Tokyo confirmed on Monday 119 new coronavirus cases, falling below 200 for the first time in five days, but the central government warned the capital still needs to be on alert as it plans a new initiative to spur domestic tourism.
Gov. Yuriko Koike dismissed the view of Chief Cabinet Secretary Yoshihide Suga the same day that Tokyo is to blame for the increase in infections, saying they largely reflect the greater number of tests.
The latest figure comes a day after Tokyo confirmed 206 coronavirus cases, breaching 200 for a record fourth straight day, including the largest single-day tally of 243 on Friday, amid increasing concerns among the public about a resurgence of the pandemic.
The daily figures announced by the metropolitan government reflect the most recent totals reported by health authorities and medical institutions in the capital.
Tokyo's infection cases have now reached 8,046, accounting for about a third of the total number in Japan. The nationwide tally stood at 22,198 on Monday, up 261 from the previous day. This figure excludes 712 from the Diamond Princess, the cruise ship that was quarantined in Yokohama in February.
"We should not waver between relief and disappointment depending on the result every day and should be ready to respond urgently," said economic revitalization minister Yasutoshi Nishimura, who is also in charge of the coronavirus response.
Koike said the metropolitan government would look into cluster infections at a theater in the capital after at least 37 people were reported as testing positive for the virus.
Sixteen actors, five staff and 16 audience members were infected at Theater Moliere in Shinjuku Ward between June 30 and July 5, according to event organizer Rise Communication Co.
A health center said all the audience of around 800 who attended the production and 50 actors and staff members are considered as potential close contacts, according to the organizer.
"It will affect how we proceed" with virus measures, especially after the central government relaxed its guidelines Friday for holding large sporting and other events, Koike told reporters.
The government relaxed its guidance for spectators at concerts and other events to a maximum of 5,000 from the previous 1,000, while capacity at indoor venues must be kept at 50 percent or below the usual level.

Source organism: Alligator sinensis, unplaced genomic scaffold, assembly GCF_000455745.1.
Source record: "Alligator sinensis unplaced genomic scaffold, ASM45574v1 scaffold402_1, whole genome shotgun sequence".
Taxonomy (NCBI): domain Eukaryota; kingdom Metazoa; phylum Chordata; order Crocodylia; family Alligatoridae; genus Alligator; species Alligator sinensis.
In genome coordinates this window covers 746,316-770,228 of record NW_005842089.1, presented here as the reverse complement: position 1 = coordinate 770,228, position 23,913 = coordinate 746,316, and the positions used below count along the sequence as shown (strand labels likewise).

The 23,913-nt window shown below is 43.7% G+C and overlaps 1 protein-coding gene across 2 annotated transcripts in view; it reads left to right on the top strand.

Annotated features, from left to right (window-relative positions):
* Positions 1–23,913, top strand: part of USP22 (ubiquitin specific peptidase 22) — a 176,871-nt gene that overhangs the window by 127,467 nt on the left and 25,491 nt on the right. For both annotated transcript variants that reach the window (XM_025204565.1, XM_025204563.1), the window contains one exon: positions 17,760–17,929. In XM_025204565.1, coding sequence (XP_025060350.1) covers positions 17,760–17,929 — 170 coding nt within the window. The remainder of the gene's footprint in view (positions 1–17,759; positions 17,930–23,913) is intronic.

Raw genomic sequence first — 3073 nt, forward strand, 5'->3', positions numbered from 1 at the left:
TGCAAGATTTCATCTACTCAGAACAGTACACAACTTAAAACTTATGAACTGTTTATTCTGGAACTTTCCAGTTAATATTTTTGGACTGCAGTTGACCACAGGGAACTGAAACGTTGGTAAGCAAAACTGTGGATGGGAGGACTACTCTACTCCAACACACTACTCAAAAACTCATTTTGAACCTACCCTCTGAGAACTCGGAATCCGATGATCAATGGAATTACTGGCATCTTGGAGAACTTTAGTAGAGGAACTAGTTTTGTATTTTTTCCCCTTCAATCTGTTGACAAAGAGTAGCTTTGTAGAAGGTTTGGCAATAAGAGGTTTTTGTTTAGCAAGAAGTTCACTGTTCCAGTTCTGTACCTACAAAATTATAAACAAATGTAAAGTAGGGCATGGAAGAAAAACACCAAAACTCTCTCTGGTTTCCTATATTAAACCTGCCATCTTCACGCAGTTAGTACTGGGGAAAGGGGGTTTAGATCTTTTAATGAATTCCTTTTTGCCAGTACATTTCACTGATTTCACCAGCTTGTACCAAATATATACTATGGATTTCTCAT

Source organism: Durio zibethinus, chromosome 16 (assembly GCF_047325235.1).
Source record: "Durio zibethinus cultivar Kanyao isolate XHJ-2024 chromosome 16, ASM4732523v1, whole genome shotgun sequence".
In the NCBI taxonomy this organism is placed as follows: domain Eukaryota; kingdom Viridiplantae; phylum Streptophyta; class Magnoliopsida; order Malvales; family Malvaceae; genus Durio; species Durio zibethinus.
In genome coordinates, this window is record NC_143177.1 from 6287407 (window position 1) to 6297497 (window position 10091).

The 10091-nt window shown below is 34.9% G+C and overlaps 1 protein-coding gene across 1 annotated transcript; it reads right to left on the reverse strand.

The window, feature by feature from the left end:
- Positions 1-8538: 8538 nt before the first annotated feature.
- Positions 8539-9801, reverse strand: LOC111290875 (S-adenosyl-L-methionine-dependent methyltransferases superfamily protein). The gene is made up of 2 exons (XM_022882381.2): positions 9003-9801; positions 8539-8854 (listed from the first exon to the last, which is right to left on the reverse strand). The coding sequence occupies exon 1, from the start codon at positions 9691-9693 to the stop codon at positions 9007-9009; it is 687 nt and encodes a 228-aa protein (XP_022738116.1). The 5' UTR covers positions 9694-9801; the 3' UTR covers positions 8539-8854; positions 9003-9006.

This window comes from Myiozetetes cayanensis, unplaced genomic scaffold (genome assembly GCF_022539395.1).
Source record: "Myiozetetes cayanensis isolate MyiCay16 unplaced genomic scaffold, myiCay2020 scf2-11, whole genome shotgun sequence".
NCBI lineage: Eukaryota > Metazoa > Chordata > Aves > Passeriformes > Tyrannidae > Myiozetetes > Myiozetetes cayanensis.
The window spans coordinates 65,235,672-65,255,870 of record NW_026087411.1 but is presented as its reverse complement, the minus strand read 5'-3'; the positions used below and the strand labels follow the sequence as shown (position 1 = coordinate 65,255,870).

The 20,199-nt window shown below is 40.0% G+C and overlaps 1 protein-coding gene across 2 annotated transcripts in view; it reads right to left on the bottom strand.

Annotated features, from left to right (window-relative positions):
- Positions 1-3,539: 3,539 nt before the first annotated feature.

Suga said on Saturday in a speech in Hokkaido that the Tokyo government is responsible for the increasing number of new cases in the city.
But Koike dismissed his view, saying that the recent trend resulted from efforts to increase virus tests in the capital, which are greater than those in other prefectures.
Tokyo has recently been conducting more than 3,000 virus tests a day, far more than about 1,000 in April, while only 100 to 200 are being carried out in some other prefectures such as Kanagawa and Saitama.
"It is a problem that the country should address," she told reporters.
Koike was also critical of the central government's subsidy campaign aimed at boosting domestic tourism starting on July 22 amid the growing number of new cases.
"It is like putting cooling and heating systems on at the same time. I'm not sure how we are supposed to deal with that," she said.
As the number of new cases in Tokyo remains relatively high, some other prefectures are warning residents to avoid nonessential trips to the city.
In Aichi Prefecture, six new cases have been reported since the start of July. The prefecture found all of the infected had traveled to or from Tokyo and its neighboring areas or had contact with someone infected in these areas, Gov. Hideaki Omura said.
"I'd like the people in the prefecture to act appropriately," he said, asking residents to hold off making any nonessential trips to Tokyo.
Koike has also asked people in Tokyo to refrain from traveling to other prefectures.
Suga reiterated at a press conference Monday that the central government is looking to strike a balance between implementing measures to prevent a further spread of the virus and promoting increased economic activity.